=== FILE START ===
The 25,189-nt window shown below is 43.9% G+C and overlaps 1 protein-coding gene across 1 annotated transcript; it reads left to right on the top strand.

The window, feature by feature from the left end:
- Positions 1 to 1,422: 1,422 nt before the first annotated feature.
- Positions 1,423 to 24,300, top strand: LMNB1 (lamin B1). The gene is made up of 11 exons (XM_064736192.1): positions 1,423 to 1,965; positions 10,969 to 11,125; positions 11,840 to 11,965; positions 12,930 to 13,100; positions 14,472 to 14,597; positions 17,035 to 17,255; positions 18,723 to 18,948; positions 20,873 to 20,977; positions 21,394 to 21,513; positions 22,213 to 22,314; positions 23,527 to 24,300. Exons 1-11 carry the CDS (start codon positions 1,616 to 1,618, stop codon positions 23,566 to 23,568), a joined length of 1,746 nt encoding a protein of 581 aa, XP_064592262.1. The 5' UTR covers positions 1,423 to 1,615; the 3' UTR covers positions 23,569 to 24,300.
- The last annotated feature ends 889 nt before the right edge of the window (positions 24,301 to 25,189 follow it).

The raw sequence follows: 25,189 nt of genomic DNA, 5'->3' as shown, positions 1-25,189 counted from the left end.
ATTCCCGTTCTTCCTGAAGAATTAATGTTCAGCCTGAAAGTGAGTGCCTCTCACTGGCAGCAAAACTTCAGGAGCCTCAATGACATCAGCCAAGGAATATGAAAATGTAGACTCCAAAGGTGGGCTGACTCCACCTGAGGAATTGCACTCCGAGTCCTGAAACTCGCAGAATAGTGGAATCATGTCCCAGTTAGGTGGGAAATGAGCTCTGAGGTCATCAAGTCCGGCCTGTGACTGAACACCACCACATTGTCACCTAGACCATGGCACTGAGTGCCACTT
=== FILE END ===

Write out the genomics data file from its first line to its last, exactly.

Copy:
The 25,189-nt window shown below is 43.9% G+C and overlaps 1 protein-coding gene across 1 annotated transcript; it reads left to right on the top strand.

The window, feature by feature from the left end:
- Positions 1 to 1,422: 1,422 nt before the first annotated feature.
- Positions 1,423 to 24,300, top strand: LMNB1 (lamin B1). The gene is made up of 11 exons (XM_064736192.1): positions 1,423 to 1,965; positions 10,969 to 11,125; positions 11,840 to 11,965; positions 12,930 to 13,100; positions 14,472 to 14,597; positions 17,035 to 17,255; positions 18,723 to 18,948; positions 20,873 to 20,977; positions 21,394 to 21,513; positions 22,213 to 22,314; positions 23,527 to 24,300. Exons 1-11 carry the CDS (start codon positions 1,616 to 1,618, stop codon positions 23,566 to 23,568), a joined length of 1,746 nt encoding a protein of 581 aa, XP_064592262.1. The 5' UTR covers positions 1,423 to 1,615; the 3' UTR covers positions 23,569 to 24,300.
- The last annotated feature ends 889 nt before the right edge of the window (positions 24,301 to 25,189 follow it).

The raw sequence follows: 25,189 nt of genomic DNA, 5'->3' as shown, positions 1-25,189 counted from the left end.
ATTCCCGTTCTTCCTGAAGAATTAATGTTCAGCCTGAAAGTGAGTGCCTCTCACTGGCAGCAAAACTTCAGGAGCCTCAATGACATCAGCCAAGGAATATGAAAATGTAGACTCCAAAGGTGGGCTGACTCCACCTGAGGAATTGCACTCCGAGTCCTGAAACTCGCAGAATAGTGGAATCATGTCCCAGTTAGGTGGGAAATGAGCTCTGAGGTCATCAAGTCCGGCCTGTGACTGAACACCACCACATTGTCACCTAGACCATGGCACTGAGTGCCACTT